The rise of “apps for everything”

The enterprise IT phenomenon known as systems of engagement can empower developers in varied sectors.

Working on software development tools at IBM, I typically work with enterprise customers. These are large teams building large, complex software systems with a lot of legacy. I was excited when I had a chance to get involved with IBM’s platform-as-a-service (PaaS) initiative, which is now available as BlueMix.

The “systems of engagement” concept behind BlueMix sounded promising, but also triggered my buzzword-skepticism reflex. Ultimately, though, I’ve become convinced there is something happening here, and it extends beyond my traditional enterprise stomping grounds. It’s a projection of a trend that is occurring among makers, enterprise software development shops, and, most surprisingly, in complex systems.

The IT phenomenon “systems of engagement” is actually much bigger than that — it’s a feature of a new era of apps and composable services in software and systems, and it could even be the beginning of a fun phase of software development. Read more…

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Everything is distributed

How do we manage systems that are too large to understand, too complex to control, and that fail in unpredictable ways?

Complexity

“What is surprising is not that there are so many accidents. It is that there are so few. The thing that amazes you is not that your system goes down sometimes, it’s that it is up at all.”—Richard Cook

In September 2007, Jean Bookout, 76, was driving her Toyota Camry down an unfamiliar road in Oklahoma, with her friend Barbara Schwarz seated next to her on the passenger side. Suddenly, the Camry began to accelerate on its own. Bookout tried hitting the brakes, applying the emergency brake, but the car continued to accelerate. The car eventually collided with an embankment, injuring Bookout and killing Schwarz. In a subsequent legal case, lawyers for Toyota pointed to the most common of culprits in these types of accidents: human error. “Sometimes people make mistakes while driving their cars,” one of the lawyers claimed. Bookout was older, the road was unfamiliar, these tragic things happen. Read more…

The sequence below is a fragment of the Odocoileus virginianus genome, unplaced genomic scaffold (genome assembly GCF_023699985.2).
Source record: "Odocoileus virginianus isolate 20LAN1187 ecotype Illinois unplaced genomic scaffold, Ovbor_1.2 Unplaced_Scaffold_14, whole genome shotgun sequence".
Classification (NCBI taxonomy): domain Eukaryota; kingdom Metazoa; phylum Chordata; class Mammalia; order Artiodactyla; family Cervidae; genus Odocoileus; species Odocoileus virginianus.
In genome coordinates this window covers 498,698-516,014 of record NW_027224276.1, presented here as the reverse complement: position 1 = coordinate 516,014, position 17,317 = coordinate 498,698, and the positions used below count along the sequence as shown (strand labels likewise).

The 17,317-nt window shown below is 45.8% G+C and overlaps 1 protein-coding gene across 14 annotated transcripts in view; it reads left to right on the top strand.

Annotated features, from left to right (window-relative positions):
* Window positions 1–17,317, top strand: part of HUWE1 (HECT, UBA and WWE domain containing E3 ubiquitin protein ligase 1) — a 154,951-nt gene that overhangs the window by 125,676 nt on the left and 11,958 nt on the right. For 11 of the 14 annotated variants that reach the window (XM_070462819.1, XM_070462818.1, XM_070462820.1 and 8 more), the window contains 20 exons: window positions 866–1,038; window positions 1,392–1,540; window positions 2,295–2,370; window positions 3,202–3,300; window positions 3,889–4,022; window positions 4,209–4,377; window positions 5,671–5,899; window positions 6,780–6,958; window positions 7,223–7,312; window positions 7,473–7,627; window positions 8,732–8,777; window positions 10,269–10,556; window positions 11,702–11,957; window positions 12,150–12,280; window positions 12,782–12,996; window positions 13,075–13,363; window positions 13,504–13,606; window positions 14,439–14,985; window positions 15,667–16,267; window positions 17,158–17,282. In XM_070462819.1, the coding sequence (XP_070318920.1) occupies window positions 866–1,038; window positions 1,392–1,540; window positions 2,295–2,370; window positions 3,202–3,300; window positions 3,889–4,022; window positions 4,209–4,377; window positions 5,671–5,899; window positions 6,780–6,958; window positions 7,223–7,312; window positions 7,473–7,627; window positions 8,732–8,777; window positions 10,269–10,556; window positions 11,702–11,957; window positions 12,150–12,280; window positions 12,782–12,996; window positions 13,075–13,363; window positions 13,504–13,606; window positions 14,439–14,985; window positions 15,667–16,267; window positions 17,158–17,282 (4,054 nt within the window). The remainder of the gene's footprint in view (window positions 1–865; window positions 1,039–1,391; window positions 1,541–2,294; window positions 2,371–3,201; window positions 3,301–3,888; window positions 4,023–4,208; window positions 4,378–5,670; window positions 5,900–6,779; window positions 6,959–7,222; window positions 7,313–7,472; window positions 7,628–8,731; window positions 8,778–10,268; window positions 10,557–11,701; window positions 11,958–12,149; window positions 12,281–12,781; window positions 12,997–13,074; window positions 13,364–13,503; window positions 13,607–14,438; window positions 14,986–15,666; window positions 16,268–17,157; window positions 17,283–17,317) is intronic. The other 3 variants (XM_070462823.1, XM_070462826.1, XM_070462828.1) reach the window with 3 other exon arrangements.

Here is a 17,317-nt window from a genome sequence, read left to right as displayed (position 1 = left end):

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The automation of design

Physical and biological design are about to get much more digital, says Autodesk’s CTO.

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A titanium chair designed through iterative generation and optimization by Autodesk software. Photo courtesy of Autodesk and The Living.

One of the core ideas behind our Solid Conference is that software can replace physical complexity, and that it’s getting easier for it to do so because the relationship between the physical and virtual worlds is becoming more fluid. Input tools like 3D scanners and computer vision software, and output tools like CNC machines and 3D printers are essentially translators between digital and physical. They make it possible to extract information from physical objects, compute on it, transform it, combine it with other data, and then “rematerialize” it.